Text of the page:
Type

Interactive Workshop

Description

Academic libraries exist at the very center of our campus communities; they are the literal and figurative geographic hearts of our colleges and universities. At our best, libraries aim to provide safe and welcoming spaces, both virtual and physical, for reflection, engagement, critical debate, and learning. This powerful role is both a responsibility and an honor. Libraries should take great care to prepare themselves to respond quickly, appropriately, and firmly in the face of rising anxieties or tensions on our campuses related to racial, cultural, social, or political instability or any local trauma.

Recently, the University of New Hampshire- Durham (UNH) Library renewed its commitment to providing a space for discourse and learning and to act as an ally in the face of discrimination, bullying, and intimidation. In order to better prepare the library to activate this commitment in tangible ways following rising tensions, librarians are creating a crisis response plan. Using principles of service design, librarians are investigating the needs of library employees, including student workers, and strategic campus partners to inform their approach. The resulting plan will serve as a guide for supporting all users at UNH, particularly marginalized or vulnerable populations, during times of upheaval. This preparation will position the library as a ready and engaged leader when its services are most needed.

Drawing on disaster management literature and service design principles, this project seeks to offer a structure for preparing to provide immediate, compassionate, and well-coordinated support when traumatic events or other upheavals to the campus climate inevitably occur. The presenters will detail the process of developing a “Campus in Crisis” response plan and offer a repurpose-able toolkit for localized applications.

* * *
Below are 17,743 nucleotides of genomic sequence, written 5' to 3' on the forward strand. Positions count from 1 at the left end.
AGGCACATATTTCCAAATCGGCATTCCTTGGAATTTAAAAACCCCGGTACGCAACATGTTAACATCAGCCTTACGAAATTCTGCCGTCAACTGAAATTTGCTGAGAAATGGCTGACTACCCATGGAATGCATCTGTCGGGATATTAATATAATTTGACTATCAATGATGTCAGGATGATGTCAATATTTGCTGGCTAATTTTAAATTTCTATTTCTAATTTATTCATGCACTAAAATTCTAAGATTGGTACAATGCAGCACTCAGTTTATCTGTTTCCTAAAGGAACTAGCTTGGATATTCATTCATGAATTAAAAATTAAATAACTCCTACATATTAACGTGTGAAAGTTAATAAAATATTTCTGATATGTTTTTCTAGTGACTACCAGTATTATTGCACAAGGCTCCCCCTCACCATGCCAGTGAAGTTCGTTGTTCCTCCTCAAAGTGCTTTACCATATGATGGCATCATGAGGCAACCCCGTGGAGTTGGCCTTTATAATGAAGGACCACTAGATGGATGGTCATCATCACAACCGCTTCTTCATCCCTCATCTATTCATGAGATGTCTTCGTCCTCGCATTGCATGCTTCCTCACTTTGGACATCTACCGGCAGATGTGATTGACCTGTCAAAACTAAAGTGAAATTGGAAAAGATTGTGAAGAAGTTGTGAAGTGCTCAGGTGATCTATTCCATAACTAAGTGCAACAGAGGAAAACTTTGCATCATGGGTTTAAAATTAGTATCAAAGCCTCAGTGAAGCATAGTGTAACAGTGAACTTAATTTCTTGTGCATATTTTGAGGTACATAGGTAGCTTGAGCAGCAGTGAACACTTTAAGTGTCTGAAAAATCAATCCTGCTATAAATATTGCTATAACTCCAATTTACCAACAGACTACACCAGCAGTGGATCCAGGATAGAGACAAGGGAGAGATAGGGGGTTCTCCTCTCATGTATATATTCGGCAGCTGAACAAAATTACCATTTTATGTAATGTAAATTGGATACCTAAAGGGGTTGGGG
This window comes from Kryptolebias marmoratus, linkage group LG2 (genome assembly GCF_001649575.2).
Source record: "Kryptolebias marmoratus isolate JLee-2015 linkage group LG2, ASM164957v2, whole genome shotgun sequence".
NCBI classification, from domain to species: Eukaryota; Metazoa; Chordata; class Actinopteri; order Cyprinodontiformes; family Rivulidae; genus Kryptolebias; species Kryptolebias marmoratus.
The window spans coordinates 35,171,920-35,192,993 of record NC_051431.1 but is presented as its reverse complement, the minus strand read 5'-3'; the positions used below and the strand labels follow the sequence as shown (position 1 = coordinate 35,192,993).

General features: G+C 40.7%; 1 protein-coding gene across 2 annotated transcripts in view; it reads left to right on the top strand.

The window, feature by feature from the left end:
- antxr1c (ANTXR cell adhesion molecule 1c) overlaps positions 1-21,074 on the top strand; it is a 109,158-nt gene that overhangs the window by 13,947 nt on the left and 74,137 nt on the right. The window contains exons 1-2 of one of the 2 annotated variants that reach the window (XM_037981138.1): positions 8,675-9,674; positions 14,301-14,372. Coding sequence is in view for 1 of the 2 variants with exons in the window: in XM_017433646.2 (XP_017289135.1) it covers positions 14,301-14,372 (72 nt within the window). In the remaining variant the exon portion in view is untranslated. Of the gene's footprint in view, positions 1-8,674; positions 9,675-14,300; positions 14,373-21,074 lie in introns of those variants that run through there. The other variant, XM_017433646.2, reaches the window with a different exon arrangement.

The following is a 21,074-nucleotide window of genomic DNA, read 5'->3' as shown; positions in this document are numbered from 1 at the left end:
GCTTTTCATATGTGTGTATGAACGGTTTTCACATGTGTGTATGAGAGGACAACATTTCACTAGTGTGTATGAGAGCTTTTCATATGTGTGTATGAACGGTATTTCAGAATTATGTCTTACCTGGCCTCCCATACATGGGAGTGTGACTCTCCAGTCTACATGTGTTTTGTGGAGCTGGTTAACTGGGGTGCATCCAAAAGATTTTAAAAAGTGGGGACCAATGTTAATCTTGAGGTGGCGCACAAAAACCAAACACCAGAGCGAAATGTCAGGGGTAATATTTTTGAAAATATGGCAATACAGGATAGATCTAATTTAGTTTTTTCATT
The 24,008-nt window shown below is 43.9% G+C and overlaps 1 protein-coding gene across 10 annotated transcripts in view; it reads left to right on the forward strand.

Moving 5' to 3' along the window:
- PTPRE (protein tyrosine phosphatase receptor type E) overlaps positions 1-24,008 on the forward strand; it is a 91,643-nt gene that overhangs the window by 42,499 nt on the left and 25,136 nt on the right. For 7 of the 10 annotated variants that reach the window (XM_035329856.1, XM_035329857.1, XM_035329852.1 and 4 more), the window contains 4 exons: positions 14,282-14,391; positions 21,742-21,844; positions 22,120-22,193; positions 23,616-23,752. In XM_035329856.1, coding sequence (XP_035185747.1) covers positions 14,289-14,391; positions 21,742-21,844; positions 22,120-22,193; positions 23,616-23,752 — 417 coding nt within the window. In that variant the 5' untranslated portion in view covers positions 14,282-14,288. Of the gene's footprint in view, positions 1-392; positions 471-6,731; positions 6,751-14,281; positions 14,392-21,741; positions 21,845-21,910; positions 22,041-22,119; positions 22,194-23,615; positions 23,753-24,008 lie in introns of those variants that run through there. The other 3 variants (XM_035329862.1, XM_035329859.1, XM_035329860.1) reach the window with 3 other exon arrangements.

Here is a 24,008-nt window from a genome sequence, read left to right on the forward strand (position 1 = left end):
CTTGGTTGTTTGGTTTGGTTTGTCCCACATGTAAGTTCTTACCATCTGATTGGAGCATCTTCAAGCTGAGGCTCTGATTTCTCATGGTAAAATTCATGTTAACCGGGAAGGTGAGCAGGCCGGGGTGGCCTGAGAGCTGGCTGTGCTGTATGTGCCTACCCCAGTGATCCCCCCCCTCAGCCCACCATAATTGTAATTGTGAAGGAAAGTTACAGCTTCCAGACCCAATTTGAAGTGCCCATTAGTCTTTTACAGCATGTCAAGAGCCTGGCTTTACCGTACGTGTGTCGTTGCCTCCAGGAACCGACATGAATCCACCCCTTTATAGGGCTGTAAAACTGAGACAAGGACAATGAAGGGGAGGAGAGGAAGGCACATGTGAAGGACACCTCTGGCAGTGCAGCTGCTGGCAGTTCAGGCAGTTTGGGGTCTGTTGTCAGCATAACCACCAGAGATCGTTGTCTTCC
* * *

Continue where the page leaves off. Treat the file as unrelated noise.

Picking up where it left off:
Workshop attendees will practice and discuss identifying partners, understanding social justice work in libraries, and examining campus culture.




Keywords

Service Design, support, marginalization, disaster management, Crisis response, response plan, toolkit

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May 12th, 3:30 PM May 12th, 4:30 PM

Social Justice Partners: A Service Design Toolkit for Library Response to Campus Tensions

Frank Livak Room

Academic libraries exist at the very center of our campus communities; they are the literal and figurative geographic hearts of our colleges and universities. At our best, libraries aim to provide safe and welcoming spaces, both virtual and physical, for reflection, engagement, critical debate, and learning. This powerful role is both a responsibility and an honor. Libraries should take great care to prepare themselves to respond quickly, appropriately, and firmly in the face of rising anxieties or tensions on our campuses related to racial, cultural, social, or political instability or any local trauma.

Recently, the University of New Hampshire- Durham (UNH) Library renewed its commitment to providing a space for discourse and learning and to act as an ally in the face of discrimination, bullying, and intimidation. In order to better prepare the library to activate this commitment in tangible ways following rising tensions, librarians are creating a crisis response plan. Using principles of service design, librarians are investigating the needs of library employees, including student workers, and strategic campus partners to inform their approach. The resulting plan will serve as a guide for supporting all users at UNH, particularly marginalized or vulnerable populations, during times of upheaval. This preparation will position the library as a ready and engaged leader when its services are most needed.

Drawing on disaster management literature and service design principles, this project seeks to offer a structure for preparing to provide immediate, compassionate, and well-coordinated support when traumatic events or other upheavals to the campus climate inevitably occur. The presenters will detail the process of developing a “Campus in Crisis” response plan and offer a repurpose-able toolkit for localized applications.

Workshop attendees will practice and discuss identifying partners, understanding social justice work in libraries, and examining campus culture.




 

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